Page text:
Knowledge decomposability hypothesis
The knowledge decomposability hypothesis is that human acquisition of academic competencies can be decomposed into units, called knowledge components, that yield predictions about student task performance and the transfer of learning.
Task performance predictions have the following fundamental character: If task T1 requires knowledge component K1 and task T2 requires knowledge components K1 and K2, then task T2 is predicted to be harder than T1 and students will make more errors on average on T2 then T1. Further, students can correctly perform T2 will likely be successful on T1, but not necessarily the reverse. Those students who are successful on T1 may only know K1 and thus fail on T2 because they do not know K2.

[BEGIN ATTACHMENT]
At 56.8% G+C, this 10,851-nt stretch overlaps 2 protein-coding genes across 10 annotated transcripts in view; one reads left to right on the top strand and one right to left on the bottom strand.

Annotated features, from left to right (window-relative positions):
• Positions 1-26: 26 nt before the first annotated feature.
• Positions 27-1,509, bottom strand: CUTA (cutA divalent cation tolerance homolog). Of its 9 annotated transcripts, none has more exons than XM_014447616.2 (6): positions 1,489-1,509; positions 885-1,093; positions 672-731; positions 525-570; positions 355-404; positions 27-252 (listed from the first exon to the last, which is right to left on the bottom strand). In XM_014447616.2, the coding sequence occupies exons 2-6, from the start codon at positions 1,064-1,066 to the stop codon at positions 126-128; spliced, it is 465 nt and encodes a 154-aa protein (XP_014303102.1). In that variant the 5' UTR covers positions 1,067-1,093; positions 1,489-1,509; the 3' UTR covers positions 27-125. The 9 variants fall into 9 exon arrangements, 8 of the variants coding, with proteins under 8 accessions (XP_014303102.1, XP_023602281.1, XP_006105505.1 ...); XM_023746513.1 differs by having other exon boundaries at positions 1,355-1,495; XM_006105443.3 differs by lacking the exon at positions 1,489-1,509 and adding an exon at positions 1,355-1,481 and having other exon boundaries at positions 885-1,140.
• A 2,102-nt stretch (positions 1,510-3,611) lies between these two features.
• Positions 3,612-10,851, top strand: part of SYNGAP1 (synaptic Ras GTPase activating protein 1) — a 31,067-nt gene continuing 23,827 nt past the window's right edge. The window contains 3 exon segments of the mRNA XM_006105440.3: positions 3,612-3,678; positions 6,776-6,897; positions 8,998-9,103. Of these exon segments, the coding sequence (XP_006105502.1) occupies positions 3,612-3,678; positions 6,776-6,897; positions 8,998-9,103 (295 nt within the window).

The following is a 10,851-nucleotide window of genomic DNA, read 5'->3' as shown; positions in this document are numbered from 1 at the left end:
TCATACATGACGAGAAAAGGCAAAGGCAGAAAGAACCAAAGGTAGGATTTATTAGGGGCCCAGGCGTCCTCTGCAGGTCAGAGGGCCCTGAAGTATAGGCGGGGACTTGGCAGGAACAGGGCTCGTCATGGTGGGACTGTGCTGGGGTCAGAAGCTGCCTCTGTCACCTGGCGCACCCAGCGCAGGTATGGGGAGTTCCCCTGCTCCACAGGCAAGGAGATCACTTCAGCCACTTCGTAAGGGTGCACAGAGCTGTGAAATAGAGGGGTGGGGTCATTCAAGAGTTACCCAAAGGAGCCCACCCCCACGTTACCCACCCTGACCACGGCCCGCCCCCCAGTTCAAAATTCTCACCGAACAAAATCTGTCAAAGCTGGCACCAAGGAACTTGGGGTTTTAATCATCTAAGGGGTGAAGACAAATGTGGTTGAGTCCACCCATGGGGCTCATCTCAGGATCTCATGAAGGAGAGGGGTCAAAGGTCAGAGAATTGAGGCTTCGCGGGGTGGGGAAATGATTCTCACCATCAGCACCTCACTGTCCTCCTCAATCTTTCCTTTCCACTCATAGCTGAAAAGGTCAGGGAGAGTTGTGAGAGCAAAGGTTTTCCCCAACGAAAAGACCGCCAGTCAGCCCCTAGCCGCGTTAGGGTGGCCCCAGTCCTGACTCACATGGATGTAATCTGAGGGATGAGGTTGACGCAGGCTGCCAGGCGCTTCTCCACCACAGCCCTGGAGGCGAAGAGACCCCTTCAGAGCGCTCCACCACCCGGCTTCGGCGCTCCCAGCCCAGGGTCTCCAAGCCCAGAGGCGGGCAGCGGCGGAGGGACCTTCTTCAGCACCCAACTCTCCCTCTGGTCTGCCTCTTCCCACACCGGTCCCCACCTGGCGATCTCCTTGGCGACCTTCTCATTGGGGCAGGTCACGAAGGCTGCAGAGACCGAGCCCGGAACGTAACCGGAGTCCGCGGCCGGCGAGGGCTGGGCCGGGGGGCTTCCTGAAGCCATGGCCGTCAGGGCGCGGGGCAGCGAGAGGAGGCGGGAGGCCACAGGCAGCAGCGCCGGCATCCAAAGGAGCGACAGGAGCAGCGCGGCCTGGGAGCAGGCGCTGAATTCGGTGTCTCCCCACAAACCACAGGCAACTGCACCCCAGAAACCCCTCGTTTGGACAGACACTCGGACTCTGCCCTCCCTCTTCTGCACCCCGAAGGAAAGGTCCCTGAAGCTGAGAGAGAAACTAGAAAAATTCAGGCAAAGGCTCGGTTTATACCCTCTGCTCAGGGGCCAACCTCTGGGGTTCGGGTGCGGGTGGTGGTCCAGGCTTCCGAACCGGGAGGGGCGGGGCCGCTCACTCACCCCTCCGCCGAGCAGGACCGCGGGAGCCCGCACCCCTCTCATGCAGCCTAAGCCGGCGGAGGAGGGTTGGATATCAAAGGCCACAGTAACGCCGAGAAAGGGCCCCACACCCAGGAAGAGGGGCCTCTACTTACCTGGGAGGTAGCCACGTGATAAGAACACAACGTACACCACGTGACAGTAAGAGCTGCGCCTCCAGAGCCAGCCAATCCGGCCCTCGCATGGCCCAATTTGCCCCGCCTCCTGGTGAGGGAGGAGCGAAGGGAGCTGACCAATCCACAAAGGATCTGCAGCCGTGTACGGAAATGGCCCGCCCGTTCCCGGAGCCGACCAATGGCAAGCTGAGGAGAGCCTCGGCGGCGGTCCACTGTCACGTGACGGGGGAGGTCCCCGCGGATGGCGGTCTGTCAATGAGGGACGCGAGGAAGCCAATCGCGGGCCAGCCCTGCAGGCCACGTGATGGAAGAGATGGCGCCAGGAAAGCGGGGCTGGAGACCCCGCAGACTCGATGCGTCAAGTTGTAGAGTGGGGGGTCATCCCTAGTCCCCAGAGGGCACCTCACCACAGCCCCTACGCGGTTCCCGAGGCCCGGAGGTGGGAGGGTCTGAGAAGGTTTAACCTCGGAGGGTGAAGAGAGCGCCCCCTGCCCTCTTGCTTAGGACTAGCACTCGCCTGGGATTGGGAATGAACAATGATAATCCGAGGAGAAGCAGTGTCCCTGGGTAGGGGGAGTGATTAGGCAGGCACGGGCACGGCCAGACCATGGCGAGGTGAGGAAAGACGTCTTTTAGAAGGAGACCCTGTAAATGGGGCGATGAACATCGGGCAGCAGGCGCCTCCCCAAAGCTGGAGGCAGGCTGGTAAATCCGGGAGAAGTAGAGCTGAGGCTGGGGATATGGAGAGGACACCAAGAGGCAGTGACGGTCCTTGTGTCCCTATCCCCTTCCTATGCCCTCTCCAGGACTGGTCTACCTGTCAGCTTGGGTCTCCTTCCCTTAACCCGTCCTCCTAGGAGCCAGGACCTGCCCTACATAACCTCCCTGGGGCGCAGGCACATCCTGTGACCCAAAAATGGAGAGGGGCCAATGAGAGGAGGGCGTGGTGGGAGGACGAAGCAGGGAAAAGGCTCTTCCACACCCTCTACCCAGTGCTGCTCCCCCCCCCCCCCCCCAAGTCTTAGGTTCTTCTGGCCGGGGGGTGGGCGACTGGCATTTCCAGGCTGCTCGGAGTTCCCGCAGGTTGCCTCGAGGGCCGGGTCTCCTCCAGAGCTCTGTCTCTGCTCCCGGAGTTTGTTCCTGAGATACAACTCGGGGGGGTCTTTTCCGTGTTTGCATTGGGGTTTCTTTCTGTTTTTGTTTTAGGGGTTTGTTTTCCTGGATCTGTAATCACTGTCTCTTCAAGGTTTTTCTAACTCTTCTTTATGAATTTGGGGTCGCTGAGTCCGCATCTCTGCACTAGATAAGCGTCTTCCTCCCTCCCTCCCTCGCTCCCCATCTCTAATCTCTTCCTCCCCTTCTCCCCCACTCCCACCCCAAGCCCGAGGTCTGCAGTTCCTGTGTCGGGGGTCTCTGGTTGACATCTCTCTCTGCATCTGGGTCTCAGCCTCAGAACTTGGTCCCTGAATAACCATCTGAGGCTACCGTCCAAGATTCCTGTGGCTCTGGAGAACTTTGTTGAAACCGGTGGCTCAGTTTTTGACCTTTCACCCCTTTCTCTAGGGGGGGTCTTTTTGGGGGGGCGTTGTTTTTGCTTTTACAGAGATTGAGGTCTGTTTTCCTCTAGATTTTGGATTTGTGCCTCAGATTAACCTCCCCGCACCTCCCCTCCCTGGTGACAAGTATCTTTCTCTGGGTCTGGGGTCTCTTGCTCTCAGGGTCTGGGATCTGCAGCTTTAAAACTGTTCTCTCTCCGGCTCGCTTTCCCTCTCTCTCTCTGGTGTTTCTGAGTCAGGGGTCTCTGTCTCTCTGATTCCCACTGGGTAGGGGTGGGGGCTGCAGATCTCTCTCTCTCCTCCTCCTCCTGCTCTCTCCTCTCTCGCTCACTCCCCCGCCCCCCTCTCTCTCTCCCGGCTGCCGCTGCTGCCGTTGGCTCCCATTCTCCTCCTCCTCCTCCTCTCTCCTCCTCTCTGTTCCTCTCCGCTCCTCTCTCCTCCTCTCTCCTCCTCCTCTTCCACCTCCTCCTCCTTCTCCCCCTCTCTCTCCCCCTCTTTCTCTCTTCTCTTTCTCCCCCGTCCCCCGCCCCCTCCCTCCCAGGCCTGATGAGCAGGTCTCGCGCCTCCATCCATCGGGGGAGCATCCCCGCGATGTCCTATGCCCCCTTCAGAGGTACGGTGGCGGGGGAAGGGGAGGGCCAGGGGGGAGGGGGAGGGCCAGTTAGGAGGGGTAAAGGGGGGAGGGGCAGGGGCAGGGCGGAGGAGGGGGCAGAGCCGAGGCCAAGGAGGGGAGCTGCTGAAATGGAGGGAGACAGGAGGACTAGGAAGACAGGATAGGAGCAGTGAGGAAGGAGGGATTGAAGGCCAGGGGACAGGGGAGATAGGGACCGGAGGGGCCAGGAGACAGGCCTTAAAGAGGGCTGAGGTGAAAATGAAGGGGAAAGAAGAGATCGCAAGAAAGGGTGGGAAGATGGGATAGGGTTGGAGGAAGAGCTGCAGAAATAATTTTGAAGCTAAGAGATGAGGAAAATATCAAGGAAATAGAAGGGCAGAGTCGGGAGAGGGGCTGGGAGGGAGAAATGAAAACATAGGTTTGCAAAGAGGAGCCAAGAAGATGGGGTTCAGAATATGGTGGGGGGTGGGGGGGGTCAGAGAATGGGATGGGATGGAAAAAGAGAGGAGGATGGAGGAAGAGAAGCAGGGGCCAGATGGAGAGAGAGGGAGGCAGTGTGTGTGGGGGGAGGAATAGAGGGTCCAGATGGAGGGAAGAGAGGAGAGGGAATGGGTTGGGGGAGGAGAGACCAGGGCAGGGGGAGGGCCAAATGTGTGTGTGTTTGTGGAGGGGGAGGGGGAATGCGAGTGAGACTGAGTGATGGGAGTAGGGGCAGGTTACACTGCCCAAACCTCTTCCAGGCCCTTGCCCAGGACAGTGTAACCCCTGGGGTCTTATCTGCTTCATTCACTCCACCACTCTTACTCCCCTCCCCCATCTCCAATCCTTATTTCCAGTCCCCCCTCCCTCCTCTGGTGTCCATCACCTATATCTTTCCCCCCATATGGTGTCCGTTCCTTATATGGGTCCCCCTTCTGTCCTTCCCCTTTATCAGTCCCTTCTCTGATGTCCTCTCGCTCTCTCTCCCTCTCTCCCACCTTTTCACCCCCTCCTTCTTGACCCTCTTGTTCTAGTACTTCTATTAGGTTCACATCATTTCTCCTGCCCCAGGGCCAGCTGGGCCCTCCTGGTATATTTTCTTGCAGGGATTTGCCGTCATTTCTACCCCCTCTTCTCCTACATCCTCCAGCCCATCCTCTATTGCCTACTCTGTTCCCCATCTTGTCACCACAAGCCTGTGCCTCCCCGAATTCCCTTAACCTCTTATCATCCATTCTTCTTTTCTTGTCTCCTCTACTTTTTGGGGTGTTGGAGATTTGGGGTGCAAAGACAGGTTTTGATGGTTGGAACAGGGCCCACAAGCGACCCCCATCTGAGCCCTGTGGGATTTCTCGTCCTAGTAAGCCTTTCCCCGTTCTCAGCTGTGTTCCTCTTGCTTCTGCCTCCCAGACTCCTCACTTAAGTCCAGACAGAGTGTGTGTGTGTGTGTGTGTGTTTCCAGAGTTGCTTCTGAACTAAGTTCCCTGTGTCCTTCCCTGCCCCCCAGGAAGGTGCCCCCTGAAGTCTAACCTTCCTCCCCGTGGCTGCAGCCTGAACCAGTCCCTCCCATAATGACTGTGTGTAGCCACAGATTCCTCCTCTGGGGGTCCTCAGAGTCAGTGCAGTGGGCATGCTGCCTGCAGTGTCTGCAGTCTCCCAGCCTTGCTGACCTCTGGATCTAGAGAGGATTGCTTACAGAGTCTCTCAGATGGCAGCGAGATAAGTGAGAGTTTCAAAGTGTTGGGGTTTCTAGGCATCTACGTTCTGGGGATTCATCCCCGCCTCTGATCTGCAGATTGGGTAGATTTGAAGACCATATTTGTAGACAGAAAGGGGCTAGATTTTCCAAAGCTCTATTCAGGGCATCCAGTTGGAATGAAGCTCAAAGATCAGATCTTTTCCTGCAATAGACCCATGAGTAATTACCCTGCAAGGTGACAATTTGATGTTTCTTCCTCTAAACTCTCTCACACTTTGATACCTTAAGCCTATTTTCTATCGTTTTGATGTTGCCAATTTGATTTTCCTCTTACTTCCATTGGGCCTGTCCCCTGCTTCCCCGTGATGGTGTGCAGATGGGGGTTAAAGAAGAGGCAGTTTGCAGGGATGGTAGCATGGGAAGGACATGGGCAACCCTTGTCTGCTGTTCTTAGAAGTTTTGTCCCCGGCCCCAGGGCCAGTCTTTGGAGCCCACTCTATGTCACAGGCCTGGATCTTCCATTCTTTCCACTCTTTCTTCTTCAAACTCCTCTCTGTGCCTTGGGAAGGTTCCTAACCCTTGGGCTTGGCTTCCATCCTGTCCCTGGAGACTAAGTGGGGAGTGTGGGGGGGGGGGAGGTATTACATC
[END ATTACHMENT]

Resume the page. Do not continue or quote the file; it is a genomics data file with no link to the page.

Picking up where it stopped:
Transfer predictions have the following fundamental character: If task T1 requires K1, task T3 also requires K1, but task T4 requires K3 then repeated instructional events involving T3 (e.g., a worked example or a practice problem) will yield better subsequent performance (transfer) on T1, but repeated instructional events involving T4 will not. This prediction is essentially Thorndike's "identical elements of transfer" notion where the elements are, in our case, knowledge components (see also Singley & Anderson). This prediction is also related to the "smooth learning curve" criteria used to validate student models in intelligent tutoring systems (Corbett & Anderson; Ohlsson & Mitrovic).
The knowledge representation version of the knowledge component hypothesis suggests that a knowledge component (KC) model can be identified for a domain in a way that makes accurate predictions that generalizes across students. The KC hypothesis does not reject the possibility of individual differences, but makes the strong claim that student differences can be predicted as variations from the core KC model and do not need to be accounted for separately for each student.
An instructional consequence of the knowledge decomposability hypothesis is the knowledge component hypothesis.